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The Myth of Multitasking: How ""Doing It All"" Gets Nothing Done

The Myth of Multitasking: How ""Doing It All"" Gets Nothing Done

Dave Crenshaw

ISBN: 978-0-470-89348-7

Jun 2010, Jossey-Bass

144 pages

$12.99

Description

In a compelling business fable, The Myth of Multitasking confronts a popular idea that has come to define our hectic, work-a-day world. This simple yet powerful book shows clearly why multitasking is, in fact, a lie that wastes time and costs money. Far from being efficient, multitasking actually damages productivity and relationships at work and at home.
The Company.

The Owner.

The Lie.

The Cost.

The Origin.

The Exercise.

The Example.

The Question.

The Meeting.

The Expectation.

The Truth.

The Deal.

The Change.

The Steps.

The Systems.

The Follow-up.

Worksheets.

Resources.

The Author.

Index.

"This little book was both a pleasure to read and offered some very practical advice in the form of a modern day fable." (Oliver Starr, Editor, Getting Things Done Times)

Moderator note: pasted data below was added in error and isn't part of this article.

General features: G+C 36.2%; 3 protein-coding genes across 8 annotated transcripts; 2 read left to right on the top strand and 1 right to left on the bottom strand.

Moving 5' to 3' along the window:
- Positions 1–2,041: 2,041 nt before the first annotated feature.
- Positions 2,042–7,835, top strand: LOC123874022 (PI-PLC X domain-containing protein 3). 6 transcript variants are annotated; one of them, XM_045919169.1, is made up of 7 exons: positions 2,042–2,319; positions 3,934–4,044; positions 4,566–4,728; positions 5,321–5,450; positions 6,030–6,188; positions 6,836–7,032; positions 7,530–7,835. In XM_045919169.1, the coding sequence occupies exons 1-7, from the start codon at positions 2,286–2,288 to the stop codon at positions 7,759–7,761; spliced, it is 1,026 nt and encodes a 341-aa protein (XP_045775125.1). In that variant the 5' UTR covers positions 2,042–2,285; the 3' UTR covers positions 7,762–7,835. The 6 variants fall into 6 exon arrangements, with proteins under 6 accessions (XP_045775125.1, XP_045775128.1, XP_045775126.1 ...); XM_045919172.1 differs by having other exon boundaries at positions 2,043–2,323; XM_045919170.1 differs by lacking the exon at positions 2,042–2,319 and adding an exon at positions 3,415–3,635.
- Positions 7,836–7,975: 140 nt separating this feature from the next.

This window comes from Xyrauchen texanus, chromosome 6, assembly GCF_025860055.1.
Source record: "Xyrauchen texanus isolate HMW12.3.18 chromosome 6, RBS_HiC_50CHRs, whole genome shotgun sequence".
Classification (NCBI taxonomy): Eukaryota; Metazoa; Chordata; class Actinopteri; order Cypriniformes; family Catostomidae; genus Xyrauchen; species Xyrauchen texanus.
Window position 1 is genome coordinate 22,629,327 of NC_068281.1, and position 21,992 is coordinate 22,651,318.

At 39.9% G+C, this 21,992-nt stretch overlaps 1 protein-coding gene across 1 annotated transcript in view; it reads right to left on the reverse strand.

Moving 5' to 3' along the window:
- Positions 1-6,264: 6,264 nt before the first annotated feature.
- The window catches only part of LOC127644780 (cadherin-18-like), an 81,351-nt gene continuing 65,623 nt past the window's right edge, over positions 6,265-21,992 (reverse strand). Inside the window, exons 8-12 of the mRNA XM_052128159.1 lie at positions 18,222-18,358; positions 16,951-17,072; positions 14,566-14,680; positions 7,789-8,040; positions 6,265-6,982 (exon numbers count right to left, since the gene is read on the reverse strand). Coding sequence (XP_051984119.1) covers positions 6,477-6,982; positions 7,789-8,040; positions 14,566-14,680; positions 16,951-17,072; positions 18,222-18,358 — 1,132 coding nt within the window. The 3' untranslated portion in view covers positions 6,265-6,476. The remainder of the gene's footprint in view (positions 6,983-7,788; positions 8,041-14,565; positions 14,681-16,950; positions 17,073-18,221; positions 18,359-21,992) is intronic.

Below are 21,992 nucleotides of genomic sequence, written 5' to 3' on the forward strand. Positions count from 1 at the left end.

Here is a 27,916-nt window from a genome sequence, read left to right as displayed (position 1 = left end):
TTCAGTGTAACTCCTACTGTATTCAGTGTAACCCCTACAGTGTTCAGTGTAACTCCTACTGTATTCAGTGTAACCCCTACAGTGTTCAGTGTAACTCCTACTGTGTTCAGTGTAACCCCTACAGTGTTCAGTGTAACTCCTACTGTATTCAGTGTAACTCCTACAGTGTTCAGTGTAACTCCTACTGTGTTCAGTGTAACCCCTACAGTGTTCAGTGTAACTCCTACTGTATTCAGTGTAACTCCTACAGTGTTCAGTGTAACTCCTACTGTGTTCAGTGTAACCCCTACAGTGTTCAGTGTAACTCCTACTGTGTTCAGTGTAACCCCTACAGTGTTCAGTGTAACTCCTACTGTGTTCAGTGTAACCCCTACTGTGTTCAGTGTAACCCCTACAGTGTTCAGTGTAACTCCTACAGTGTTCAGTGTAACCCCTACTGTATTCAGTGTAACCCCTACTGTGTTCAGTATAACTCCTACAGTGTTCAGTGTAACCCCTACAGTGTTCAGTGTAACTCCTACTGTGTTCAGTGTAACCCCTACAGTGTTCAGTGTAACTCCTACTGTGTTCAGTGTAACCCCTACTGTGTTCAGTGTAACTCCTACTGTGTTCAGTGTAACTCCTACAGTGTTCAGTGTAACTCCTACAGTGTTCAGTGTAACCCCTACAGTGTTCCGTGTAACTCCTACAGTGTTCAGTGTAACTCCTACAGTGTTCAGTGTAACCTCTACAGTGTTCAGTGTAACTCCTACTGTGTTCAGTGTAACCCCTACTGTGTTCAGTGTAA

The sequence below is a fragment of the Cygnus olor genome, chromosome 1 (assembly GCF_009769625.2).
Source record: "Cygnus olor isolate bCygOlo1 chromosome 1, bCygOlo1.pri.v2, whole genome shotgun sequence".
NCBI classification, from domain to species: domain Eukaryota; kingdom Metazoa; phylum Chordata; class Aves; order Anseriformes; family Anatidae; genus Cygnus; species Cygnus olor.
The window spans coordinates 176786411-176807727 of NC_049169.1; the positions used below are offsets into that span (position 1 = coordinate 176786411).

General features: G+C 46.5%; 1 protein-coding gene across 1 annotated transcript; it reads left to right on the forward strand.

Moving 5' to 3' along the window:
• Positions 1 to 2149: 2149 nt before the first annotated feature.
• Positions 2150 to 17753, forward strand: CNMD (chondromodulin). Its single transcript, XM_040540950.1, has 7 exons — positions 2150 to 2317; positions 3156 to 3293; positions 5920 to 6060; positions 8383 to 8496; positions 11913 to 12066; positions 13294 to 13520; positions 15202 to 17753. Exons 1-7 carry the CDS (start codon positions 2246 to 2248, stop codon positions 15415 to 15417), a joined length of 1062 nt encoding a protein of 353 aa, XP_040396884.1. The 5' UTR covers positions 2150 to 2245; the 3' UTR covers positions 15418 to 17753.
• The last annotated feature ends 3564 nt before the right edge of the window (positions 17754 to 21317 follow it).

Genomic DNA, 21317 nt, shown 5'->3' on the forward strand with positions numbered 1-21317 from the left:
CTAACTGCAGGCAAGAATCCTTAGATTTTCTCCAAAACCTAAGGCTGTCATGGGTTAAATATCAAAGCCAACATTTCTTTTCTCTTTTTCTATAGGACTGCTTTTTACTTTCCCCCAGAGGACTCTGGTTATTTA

"Are you a master of juggling e-mail, voice mail, cell-phone calls and the like? No, you're not, says this slim fable-cum-manifesto against multitasking. The author, a business coach, gently ridicules the idea that anyone can concentrate on two things at the same time." (Andrea Sachs, Senior Reporter, Time Magazine, November 2, 2008)

"This simple yet powerful book shows clearly why multitasking is, in fact, a lie that wastes time and costs money. Far from being efficient, multitasking actually damages productivity and relationships at work and at home." (businessskillbooks.blogspot.com, November 24, 2008)

"I applaud Crenshaw for taking on a popular buzzword and small-scale plague not only in business life, but also our day-to-day world. Multitasking is indeed a myth. I would be tempted to be more vigorous in my rhetoric and say that multitasking is a fraud and a thief." (businesscoach.us.com, November 24, 2008)

"Crenshaw's on a mission to reduce distractions, interruptions, and fire-fighting at work, and create environments that let employees see through tasks with their full attention before moving onto the next thing." (blumerlamotte.blogspot.com, October 13, 2008)